A RECORD number of Brits drank themselves to death during Covid — as experts warned of the cost of lockdowns.
Deaths linked to boozing jumped by nearly a fifth in England and Wales last year to 7,423, data showed.
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It is the highest annual total since records began, the Office for National Statistics said.
And the increase in alcohol-related deaths worsened throughout the year as strict restrictions were imposed.
The ONS said drinking habits had changed dramatically during lockdown, with more people hitting the bottle at home to relieve stress or boredom.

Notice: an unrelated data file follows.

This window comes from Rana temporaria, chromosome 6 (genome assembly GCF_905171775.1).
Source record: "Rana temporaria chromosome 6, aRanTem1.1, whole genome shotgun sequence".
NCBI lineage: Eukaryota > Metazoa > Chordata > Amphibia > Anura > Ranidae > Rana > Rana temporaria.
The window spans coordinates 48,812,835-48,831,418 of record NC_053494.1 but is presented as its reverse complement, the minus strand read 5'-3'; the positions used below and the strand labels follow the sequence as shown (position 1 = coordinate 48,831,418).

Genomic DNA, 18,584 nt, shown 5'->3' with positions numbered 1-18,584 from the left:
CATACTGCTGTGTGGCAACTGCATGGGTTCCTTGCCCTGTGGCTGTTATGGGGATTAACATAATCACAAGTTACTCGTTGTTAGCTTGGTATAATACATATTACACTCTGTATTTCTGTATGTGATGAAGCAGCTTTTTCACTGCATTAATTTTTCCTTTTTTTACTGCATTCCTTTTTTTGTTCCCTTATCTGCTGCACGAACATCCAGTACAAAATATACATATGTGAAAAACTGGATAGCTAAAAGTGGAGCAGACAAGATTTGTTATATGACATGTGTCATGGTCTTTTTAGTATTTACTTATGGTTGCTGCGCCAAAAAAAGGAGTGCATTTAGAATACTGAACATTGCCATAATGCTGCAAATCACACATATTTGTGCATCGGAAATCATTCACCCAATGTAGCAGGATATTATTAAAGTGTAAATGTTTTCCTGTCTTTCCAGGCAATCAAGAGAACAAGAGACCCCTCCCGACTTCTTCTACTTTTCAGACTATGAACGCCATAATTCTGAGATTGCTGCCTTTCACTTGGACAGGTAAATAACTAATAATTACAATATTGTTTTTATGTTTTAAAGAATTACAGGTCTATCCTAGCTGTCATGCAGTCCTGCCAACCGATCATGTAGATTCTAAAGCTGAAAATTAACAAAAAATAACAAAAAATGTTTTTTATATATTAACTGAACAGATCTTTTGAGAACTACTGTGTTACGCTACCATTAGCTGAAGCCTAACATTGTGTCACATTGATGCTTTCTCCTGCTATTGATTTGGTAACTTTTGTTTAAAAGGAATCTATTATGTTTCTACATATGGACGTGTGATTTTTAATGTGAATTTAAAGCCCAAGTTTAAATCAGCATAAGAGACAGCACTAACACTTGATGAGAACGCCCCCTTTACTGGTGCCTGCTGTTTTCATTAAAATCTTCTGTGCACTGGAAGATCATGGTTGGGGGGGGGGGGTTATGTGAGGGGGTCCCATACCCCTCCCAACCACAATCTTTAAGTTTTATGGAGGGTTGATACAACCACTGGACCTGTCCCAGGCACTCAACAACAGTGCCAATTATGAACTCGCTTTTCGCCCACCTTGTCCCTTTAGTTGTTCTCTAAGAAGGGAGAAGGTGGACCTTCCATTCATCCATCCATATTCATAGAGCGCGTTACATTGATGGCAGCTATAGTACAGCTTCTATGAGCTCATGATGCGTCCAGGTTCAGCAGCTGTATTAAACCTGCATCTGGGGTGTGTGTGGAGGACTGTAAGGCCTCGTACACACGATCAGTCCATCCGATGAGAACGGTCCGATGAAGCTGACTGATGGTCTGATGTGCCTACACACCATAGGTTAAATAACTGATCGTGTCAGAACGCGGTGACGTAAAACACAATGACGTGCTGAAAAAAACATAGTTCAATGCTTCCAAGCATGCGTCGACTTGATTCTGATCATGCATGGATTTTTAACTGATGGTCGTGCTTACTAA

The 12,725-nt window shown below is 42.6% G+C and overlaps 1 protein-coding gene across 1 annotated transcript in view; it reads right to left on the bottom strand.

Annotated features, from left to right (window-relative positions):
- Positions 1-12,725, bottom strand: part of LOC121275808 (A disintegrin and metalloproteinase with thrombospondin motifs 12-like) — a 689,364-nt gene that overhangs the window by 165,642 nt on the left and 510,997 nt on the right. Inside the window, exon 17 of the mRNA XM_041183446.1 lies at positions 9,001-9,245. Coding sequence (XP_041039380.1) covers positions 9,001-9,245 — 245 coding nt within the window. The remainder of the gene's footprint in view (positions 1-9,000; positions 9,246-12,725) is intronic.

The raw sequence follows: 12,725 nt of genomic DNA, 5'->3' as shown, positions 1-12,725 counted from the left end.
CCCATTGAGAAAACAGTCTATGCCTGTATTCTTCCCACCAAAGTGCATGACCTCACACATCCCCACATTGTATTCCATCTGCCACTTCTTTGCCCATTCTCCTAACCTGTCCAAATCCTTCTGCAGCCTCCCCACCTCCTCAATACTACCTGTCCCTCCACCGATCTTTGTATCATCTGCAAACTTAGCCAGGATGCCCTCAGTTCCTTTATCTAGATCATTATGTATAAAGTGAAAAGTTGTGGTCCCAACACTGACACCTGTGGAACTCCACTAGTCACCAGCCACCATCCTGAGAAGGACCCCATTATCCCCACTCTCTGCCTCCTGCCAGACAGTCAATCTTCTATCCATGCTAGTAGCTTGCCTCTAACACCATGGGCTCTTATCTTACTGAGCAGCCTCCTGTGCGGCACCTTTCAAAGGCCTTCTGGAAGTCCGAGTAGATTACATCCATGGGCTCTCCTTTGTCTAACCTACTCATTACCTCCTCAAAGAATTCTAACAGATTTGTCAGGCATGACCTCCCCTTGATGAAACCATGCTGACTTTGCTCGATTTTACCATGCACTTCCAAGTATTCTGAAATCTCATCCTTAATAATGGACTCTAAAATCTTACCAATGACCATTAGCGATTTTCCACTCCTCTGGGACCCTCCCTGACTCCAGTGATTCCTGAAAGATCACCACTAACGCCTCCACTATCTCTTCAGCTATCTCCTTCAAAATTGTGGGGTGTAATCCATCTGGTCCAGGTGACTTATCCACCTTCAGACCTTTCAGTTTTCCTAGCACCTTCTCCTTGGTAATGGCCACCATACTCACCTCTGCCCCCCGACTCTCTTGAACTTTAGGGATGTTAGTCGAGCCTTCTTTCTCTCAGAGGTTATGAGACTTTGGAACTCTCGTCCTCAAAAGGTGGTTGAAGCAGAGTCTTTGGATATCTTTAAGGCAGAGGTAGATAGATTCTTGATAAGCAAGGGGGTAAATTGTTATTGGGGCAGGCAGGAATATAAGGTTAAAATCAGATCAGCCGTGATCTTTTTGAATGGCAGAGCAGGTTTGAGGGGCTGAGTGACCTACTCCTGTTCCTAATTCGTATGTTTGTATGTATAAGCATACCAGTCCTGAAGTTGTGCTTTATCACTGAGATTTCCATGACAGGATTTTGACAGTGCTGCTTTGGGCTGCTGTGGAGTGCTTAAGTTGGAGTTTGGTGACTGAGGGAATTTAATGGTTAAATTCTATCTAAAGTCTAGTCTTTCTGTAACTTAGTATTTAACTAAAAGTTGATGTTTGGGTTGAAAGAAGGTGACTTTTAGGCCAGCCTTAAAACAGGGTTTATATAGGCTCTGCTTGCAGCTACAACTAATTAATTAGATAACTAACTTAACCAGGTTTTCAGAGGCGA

Dr Matt Parker, of Portsmouth University, said: “The pandemic was stressful for many who lost jobs and livelihoods, and people were isolated, which may have led to an increase in alcohol misuse.
He added: “Alcohol services were also severely disrupted during the pandemic, with healthcare focused on Covid.”
Separate data from Public Health England said the number of people with drink problems increased from 1.5million to 2million during lockdown.
People aged 55 to 64 were worst hit, with an eight per cent rise in problem drinking.
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Dr Tony Rao, of King’s College London, said: “Across all age groups, people were likely to have increased their alcohol consumption during lockdown.
“The absence of face-to-face contact and the psychological impact of lockdown is likely to have a played a major role over the past year.”
Dr Sadie Boniface, also of King’s College, added: “These deaths were not inevitable, but sadly one of many indirect consequences of the pandemic.”